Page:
Recently, I obtained feedback that I had not included sufficient transgender and non-binary material in my course. Although I had included a short module in the course already, I worked on including several new reference materials. I also created fresh optional modules for extra credit. But I did not want to stop with this as I recognize that inclusivity is paramount to creating a safe space for learning. I reached out to the university’s queer resource center which provided my students as access to a specialized panel of queer students. My students sent their questions about transgender and intersex issues to this panel and got video responses. In response to students, I have also removed assigned textbooks that were not being read.
I am a passionate researcher and problem solver. Studying and trying to solve sociological problems has deeply enriched my life. One of my goals as a teacher is to share this passion with my students so that they may benefit from new and eye-opening perspectives.
I actively mentor my graduate students and engage them in real empirical research. Students often write their first major research paper with me. I show them the ropes of writing a paper. I train them to conduct literature reviews. I then train them to write various sections of the paper including introduction, methods, and results sections. Thus, students learn both to conduct research and to communicate their results effectively.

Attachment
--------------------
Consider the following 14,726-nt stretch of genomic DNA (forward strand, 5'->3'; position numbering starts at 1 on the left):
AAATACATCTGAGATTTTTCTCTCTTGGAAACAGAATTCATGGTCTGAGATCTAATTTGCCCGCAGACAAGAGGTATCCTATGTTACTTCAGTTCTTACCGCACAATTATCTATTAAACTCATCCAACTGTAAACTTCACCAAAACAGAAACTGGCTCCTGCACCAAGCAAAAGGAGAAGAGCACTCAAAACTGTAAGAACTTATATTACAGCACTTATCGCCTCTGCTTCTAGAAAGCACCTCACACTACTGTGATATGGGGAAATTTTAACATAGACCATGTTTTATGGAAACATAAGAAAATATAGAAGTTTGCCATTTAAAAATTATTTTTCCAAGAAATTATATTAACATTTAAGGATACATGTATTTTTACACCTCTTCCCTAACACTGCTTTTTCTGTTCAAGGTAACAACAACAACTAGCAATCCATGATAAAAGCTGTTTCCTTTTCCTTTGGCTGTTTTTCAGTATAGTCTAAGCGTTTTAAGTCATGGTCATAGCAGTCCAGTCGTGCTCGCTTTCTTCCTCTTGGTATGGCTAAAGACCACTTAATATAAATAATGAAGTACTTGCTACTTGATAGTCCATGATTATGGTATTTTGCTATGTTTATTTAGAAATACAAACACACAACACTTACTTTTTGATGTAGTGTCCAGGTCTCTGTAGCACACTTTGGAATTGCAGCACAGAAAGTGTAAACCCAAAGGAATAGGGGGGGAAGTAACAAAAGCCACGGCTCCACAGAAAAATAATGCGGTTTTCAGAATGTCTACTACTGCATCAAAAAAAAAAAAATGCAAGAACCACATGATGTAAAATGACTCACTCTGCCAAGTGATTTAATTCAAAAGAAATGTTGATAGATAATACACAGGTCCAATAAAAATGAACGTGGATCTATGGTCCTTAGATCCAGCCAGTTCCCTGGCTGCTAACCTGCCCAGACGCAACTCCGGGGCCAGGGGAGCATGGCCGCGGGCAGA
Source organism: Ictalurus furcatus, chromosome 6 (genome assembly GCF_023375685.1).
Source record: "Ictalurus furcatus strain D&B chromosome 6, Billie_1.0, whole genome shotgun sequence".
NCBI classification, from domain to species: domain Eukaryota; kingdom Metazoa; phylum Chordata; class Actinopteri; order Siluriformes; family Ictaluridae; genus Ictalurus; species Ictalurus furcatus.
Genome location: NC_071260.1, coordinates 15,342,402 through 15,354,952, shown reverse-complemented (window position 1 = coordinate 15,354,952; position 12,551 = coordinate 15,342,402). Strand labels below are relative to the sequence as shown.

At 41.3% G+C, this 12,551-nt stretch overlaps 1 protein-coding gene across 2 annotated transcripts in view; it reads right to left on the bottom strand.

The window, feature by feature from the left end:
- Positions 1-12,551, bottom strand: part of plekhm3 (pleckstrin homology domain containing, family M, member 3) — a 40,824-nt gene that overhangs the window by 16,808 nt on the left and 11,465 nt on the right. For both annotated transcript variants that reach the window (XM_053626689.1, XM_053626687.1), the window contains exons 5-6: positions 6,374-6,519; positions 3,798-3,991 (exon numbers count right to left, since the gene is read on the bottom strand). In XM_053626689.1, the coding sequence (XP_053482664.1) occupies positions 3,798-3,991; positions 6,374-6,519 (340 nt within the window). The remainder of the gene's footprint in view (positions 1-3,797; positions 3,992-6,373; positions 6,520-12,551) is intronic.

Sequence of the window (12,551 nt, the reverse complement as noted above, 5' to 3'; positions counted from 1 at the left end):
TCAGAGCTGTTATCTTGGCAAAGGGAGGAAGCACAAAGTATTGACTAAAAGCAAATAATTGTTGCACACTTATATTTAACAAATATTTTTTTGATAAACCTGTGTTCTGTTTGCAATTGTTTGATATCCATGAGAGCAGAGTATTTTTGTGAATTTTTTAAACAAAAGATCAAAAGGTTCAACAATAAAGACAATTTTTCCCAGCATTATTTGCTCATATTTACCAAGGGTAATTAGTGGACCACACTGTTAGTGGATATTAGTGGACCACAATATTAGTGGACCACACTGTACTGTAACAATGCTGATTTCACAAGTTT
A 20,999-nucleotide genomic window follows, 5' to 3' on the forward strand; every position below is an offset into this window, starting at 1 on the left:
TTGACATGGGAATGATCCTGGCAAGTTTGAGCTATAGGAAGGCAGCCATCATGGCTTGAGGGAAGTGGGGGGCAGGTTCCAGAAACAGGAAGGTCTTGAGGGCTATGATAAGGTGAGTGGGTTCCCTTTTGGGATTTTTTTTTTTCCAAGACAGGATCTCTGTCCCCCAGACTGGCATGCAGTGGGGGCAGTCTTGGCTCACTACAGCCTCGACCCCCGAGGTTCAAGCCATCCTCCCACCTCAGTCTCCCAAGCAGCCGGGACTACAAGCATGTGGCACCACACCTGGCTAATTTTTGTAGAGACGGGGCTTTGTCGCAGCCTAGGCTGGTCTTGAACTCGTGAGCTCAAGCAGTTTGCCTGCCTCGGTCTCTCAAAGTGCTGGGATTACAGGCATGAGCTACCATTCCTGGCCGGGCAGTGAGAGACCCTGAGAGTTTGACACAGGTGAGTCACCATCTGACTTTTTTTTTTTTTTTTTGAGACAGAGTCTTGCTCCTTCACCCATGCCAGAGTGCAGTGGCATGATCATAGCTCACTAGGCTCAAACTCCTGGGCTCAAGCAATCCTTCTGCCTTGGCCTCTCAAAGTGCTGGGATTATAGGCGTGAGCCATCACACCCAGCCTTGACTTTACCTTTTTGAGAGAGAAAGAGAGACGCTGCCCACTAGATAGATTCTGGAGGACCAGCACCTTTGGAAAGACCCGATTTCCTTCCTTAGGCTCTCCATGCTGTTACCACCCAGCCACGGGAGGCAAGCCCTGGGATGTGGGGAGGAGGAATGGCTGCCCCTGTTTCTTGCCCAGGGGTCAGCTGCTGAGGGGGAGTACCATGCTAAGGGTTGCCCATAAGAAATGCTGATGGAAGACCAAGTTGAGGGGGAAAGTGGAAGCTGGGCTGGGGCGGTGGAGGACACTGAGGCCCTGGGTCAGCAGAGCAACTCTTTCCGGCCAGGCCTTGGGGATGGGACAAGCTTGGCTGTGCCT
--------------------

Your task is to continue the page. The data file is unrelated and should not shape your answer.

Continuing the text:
From my first teaching experience at Rutgers—Sociology 101 over the summer—to my current position at Portland State University teaching Gender & Mental Health and the Sociology of Disability, I have always been inspired by my students. Students and their “a-ha!” moments are what get me out of bed in the morning. If given the opportunity, I would love to bring my experience and passion to the service of your department and students.
Additional paragraph for community college applications:
As a student at a community college myself, I appreciate the unique advantages of the community college experience. A smaller class size and more flexible workload are both perfectly suited to both my teaching style. It allows for building strong student teacher relationships and a deep exploration of the subject led by student interest. Additionally, I am demonstrating my commitment to community college by participating in a state-wide Open Access Sociology textbook development project that will largely benefit community college students across the state.